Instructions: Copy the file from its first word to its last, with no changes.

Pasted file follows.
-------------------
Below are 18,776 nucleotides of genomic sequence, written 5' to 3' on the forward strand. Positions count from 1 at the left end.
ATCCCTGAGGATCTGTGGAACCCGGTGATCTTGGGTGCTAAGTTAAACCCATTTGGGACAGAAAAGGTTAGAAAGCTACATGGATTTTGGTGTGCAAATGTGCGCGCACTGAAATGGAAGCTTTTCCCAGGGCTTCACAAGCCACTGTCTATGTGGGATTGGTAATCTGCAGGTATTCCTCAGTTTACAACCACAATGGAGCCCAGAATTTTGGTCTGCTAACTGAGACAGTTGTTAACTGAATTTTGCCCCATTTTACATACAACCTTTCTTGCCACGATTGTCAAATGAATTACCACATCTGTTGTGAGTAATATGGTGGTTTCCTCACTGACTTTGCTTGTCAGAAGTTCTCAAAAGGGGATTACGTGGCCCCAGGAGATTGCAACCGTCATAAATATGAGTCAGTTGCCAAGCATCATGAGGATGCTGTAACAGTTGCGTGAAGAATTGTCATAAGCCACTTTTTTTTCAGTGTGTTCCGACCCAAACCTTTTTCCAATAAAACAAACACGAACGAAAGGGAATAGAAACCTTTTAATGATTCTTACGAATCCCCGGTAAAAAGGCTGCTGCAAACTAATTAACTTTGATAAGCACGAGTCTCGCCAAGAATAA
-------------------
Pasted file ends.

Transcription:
Below are 18,776 nucleotides of genomic sequence, written 5' to 3' on the forward strand. Positions count from 1 at the left end.
ATCCCTGAGGATCTGTGGAACCCGGTGATCTTGGGTGCTAAGTTAAACCCATTTGGGACAGAAAAGGTTAGAAAGCTACATGGATTTTGGTGTGCAAATGTGCGCGCACTGAAATGGAAGCTTTTCCCAGGGCTTCACAAGCCACTGTCTATGTGGGATTGGTAATCTGCAGGTATTCCTCAGTTTACAACCACAATGGAGCCCAGAATTTTGGTCTGCTAACTGAGACAGTTGTTAACTGAATTTTGCCCCATTTTACATACAACCTTTCTTGCCACGATTGTCAAATGAATTACCACATCTGTTGTGAGTAATATGGTGGTTTCCTCACTGACTTTGCTTGTCAGAAGTTCTCAAAAGGGGATTACGTGGCCCCAGGAGATTGCAACCGTCATAAATATGAGTCAGTTGCCAAGCATCATGAGGATGCTGTAACAGTTGCGTGAAGAATTGTCATAAGCCACTTTTTTTTCAGTGTGTTCCGACCCAAACCTTTTTCCAATAAAACAAACACGAACGAAAGGGAATAGAAACCTTTTAATGATTCTTACGAATCCCCGGTAAAAAGGCTGCTGCAAACTAATTAACTTTGATAAGCACGAGTCTCGCCAAGAATAA